Labour's plan for cycling

gazza_d
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Labour's plan for cycling

Postby gazza_d » 1 Dec 2019, 7:54am

This was announced last last night. By far the best proposals any party has published during this election
https://docs.google.com/document/d/1WZYi-suU32B6nSV2eAj-EjFX8--V-CcOTuVStFsLEwc/edit

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Cugel
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Re: Labour's plan for cycling

Postby Cugel » 1 Dec 2019, 9:22am

gazza_d wrote:This was announced last last night. By far the best proposals any party has published during this election
https://docs.google.com/document/d/1WZYi-suU32B6nSV2eAj-EjFX8--V-CcOTuVStFsLEwc/edit


Compared to the conmen (aka Tory tearaways) it is. But .....

Although its politic to avoid antagonising the great car-driving mob of loon-voters, the policy is not savage enough on motorised vehicles and their role as primary cause of making the excellent existing cycleways (aka roads) safer, both psychologically and physically. £50 billion is a lot of money and to my mind it will be wasted on new cycle paths when there would be a far better return if the money were spent on policing motorised mayhem, to not just encourage cycling on the existing roads (that go everywhere cyclists want to go, unlike cycle paths) but to also reduce the many, many other harms that motorised traffic currently does.

Some will argue (as does the Labour policy) that encouraging cycling will reduce car use. I feel that this is unlikely. People love their cars for all sorts of reasons that can't necessarily be satisfied by cycling. If anything, encouraging the more caring folk on to bikes will just leave more road-room for the uncaring sort to roar about more.

Cugel

reohn2
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Re: Labour's plan for cycling

Postby reohn2 » 1 Dec 2019, 9:44am

All sounds very good,but if Labour only carry out half of what they are claiming in that announcement it'll be four times more than what the Tories have done for active travel in the past decade they've been in government.
The Tories have failed miserably on cycling walking and public transport,they have barely made a dent in the pollution from private cars in UK towns and cities,and IMHO have no intention of doing much to alter the status quo in future.
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I cycle therefore I am.

PH
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Re: Labour's plan for cycling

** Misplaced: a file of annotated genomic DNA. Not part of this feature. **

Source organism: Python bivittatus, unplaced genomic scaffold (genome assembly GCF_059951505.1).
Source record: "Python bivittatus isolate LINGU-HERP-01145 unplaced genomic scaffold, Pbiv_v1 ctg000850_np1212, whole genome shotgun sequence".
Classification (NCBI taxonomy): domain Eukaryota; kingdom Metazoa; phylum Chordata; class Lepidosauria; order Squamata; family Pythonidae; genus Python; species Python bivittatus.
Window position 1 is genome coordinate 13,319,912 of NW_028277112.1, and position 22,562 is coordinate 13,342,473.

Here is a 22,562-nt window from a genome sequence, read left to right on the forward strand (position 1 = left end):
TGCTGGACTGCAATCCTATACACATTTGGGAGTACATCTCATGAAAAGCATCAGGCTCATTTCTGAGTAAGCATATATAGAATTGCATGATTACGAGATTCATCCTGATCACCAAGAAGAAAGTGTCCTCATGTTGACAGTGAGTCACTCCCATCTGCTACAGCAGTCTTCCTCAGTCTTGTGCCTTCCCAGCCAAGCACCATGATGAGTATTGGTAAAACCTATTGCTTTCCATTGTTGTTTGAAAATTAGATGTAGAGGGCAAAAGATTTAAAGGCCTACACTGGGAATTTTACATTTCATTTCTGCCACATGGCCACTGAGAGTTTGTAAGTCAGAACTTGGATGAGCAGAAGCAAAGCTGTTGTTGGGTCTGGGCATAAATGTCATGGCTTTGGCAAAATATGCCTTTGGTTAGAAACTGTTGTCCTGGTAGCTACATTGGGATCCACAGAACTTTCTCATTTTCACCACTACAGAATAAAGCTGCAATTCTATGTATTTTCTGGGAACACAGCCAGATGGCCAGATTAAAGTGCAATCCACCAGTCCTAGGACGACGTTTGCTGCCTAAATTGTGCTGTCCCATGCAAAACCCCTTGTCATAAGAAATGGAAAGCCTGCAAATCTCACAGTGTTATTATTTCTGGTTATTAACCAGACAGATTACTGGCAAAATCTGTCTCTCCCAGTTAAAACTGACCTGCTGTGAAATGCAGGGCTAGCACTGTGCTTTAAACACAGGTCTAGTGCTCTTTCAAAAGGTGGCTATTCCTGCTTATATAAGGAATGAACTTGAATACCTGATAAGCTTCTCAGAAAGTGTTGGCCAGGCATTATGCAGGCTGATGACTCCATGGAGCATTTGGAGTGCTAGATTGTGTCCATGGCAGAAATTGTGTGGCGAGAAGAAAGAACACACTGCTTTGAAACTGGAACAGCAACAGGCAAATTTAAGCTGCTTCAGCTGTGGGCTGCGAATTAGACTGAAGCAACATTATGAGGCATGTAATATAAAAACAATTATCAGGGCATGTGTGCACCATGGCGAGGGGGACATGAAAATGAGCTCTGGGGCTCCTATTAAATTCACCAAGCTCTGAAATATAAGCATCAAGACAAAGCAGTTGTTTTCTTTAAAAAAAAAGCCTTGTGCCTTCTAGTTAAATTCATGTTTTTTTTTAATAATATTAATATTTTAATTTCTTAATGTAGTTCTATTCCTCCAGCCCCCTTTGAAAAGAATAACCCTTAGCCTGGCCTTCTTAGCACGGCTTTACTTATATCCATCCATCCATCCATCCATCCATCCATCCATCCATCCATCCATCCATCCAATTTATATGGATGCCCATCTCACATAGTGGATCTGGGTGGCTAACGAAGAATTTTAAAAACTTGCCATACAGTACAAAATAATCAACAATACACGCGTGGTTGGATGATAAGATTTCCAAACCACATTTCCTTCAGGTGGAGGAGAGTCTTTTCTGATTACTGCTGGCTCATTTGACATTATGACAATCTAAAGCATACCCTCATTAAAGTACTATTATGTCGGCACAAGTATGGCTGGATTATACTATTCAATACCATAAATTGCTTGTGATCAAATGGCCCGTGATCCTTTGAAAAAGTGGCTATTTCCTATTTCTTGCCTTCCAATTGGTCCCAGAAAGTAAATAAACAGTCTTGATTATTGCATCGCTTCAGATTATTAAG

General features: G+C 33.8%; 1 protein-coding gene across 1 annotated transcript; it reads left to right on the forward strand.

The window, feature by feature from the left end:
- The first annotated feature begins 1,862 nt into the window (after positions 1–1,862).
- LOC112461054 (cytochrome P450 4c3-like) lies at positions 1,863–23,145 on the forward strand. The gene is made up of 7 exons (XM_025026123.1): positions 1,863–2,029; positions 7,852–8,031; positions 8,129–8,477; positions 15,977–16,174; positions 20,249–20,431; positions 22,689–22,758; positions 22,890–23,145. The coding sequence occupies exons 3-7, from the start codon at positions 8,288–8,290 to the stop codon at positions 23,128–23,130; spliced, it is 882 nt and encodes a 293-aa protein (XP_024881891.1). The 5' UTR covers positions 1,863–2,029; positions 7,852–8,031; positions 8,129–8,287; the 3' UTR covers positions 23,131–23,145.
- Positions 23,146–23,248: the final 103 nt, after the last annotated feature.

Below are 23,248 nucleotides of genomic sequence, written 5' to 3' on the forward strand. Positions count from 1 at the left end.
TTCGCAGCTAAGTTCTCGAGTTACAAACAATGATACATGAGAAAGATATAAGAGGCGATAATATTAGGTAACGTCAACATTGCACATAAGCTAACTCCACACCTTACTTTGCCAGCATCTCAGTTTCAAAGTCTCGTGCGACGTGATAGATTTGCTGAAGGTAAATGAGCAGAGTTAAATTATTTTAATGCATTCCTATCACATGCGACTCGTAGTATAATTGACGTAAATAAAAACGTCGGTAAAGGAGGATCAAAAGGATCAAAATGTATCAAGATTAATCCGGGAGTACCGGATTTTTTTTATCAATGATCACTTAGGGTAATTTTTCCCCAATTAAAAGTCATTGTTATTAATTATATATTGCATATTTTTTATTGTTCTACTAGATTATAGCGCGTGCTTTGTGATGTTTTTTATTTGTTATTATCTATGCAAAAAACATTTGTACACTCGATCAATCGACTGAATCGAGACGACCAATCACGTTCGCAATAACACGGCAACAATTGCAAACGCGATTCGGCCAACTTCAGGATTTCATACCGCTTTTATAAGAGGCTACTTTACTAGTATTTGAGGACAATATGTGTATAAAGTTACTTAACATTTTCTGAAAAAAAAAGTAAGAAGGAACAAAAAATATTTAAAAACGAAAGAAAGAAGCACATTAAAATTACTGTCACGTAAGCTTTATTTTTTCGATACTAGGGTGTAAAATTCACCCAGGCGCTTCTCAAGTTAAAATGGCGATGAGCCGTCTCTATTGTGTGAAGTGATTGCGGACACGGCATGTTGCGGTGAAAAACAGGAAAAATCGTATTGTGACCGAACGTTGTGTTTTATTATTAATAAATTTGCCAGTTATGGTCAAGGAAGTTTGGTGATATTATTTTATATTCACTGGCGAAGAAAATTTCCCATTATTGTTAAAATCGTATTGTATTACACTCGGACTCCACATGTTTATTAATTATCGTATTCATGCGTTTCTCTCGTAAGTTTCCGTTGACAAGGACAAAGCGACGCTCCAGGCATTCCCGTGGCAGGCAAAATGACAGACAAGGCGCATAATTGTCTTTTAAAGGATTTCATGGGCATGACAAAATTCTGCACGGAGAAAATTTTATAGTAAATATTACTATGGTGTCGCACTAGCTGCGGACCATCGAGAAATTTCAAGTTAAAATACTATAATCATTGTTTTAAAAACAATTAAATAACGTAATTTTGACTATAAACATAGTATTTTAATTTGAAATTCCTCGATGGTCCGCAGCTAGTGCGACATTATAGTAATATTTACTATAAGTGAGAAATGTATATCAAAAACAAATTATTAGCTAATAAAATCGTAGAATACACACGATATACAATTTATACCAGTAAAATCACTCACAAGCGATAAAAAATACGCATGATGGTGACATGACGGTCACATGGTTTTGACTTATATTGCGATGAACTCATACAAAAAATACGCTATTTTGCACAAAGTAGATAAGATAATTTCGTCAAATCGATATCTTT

Postby PH » 1 Dec 2019, 9:45am

There is an affiliated Labour group that has been trying to influence policy for the last couple of years, the party has been receptive. I went to the inaugural meeting a couple of years ago, though apart from paying my subs haven't been involved since.
https://labourcycles.org/

So,this isn't something cobbled together in an attempt to gain a few votes, if elected it will be a serious part of transport policy and if you look through the range of people advising, the best informed.

cotswolds
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Re: Labour's plan for cycling

Postby cotswolds » 1 Dec 2019, 1:43pm

In case it makes the slightest difference to anyone's vote, interesting comparison of party policies here.

https://www.theguardian.com/environment/bike-blog/2019/dec/01/which-partys-general-election-pledges-are-best-for-cyclists#comment-136049200

Brexit party apparently claiming
cyclists “as a group are massively in support of Brexit” and were “harassed and excessively regulated” by the EU

Phil Fouracre
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Re: Labour's plan for cycling

Postby Phil Fouracre » 1 Dec 2019, 4:20pm

Last Brexit party comment I heard, was that all cyclists should be shot! Perhaps they’ve changed their minds:-)
Never attribute to malice that which is adequately explained by stupidity

atoz
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Re: Labour's plan for cycling

Postby atoz » 5 Dec 2019, 10:55pm

It would be nice to believe this might come to pass. I have my doubts. Mind you, I have been wrong on several occasions about Jeremy Corbyn:

1. I never believed he stood a chance of becoming Labour leader
2. I thought he wouldn't survive the attempted coup by the PLP
3. I was sceptical about him managing to be re-elected party leader.
4. Like most people, I never foresaw the 2017 election result.